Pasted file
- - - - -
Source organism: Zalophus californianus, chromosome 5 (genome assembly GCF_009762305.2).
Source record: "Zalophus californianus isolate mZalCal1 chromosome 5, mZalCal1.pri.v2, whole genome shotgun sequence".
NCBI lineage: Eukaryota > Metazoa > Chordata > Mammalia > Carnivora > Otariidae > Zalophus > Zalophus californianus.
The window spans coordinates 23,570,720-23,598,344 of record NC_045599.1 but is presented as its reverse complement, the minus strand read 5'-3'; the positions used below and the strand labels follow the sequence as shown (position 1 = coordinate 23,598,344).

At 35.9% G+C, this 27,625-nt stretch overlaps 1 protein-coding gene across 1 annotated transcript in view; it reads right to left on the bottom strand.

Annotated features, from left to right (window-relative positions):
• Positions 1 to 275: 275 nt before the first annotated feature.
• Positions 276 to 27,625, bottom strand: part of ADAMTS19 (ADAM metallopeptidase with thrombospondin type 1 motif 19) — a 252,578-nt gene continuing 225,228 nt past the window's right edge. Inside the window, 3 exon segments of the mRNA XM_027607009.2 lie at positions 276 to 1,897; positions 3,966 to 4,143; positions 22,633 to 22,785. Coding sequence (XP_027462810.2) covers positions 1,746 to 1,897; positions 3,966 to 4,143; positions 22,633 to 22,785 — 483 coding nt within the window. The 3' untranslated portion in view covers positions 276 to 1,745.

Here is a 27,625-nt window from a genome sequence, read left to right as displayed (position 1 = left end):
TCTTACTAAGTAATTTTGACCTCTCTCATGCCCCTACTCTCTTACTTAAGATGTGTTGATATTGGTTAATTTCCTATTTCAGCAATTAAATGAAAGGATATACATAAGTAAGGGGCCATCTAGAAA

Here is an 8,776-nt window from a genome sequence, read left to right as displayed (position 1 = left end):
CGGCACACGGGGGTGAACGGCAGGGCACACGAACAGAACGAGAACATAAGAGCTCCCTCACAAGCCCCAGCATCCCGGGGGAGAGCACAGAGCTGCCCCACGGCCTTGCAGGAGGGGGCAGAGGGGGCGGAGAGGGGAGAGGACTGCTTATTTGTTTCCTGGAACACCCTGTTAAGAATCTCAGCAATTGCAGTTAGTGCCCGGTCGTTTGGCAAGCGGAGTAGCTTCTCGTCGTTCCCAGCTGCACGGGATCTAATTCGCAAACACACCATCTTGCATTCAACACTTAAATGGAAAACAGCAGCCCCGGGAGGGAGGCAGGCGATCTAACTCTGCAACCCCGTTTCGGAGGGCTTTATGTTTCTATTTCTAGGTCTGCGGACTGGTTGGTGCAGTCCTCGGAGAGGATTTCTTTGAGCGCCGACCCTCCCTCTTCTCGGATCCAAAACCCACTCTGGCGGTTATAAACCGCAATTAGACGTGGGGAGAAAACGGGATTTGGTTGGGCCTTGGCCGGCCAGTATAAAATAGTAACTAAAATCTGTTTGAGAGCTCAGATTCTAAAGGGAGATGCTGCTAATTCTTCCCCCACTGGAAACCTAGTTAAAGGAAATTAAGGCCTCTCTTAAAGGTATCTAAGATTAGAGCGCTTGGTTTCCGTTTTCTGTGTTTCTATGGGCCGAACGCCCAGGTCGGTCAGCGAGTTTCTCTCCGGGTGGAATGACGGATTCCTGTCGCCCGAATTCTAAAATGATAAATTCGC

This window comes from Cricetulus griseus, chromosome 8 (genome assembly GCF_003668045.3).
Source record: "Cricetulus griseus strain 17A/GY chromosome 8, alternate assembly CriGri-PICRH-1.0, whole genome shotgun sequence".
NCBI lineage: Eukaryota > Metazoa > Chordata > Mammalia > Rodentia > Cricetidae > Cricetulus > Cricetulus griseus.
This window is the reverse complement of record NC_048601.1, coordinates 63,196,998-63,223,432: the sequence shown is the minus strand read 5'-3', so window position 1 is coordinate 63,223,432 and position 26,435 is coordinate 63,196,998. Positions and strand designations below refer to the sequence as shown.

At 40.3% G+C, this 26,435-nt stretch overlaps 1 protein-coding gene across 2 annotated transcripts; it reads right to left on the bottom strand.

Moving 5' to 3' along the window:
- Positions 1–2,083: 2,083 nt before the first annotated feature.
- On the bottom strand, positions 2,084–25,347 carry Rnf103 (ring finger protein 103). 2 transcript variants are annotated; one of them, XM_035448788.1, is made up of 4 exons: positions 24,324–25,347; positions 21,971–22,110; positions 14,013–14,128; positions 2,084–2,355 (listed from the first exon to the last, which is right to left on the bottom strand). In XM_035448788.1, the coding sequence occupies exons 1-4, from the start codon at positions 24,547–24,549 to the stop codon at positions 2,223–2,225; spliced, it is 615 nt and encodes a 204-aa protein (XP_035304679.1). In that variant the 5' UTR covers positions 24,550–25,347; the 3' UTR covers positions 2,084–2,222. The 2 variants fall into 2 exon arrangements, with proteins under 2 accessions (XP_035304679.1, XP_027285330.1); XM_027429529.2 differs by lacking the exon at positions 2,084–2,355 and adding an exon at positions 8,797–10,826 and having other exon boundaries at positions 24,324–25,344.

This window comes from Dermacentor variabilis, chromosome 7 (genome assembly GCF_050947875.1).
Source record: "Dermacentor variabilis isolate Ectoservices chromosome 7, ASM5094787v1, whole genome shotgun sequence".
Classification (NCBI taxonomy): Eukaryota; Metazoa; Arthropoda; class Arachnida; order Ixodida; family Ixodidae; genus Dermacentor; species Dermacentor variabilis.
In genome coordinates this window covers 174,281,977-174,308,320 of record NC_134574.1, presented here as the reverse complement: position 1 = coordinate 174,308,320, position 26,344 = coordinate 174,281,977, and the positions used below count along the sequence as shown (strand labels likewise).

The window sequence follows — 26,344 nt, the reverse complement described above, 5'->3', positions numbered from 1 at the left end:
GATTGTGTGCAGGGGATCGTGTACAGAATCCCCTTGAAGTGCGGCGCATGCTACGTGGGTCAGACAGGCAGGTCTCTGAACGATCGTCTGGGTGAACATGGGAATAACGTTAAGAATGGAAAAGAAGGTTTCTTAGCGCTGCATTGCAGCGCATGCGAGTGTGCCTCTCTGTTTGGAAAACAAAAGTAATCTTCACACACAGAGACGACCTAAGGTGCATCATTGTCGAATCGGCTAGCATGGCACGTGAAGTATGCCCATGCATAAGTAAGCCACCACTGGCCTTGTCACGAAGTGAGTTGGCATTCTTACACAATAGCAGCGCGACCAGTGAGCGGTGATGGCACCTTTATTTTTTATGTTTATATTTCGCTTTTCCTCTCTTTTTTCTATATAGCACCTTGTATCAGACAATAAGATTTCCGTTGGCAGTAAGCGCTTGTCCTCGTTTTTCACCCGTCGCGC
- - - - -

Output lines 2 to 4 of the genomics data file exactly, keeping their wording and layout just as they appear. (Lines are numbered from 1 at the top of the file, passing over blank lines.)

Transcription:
Source record: "Zalophus californianus isolate mZalCal1 chromosome 5, mZalCal1.pri.v2, whole genome shotgun sequence".
NCBI lineage: Eukaryota > Metazoa > Chordata > Mammalia > Carnivora > Otariidae > Zalophus > Zalophus californianus.
The window spans coordinates 23,570,720-23,598,344 of record NC_045599.1 but is presented as its reverse complement, the minus strand read 5'-3'; the positions used below and the strand labels follow the sequence as shown (position 1 = coordinate 23,598,344).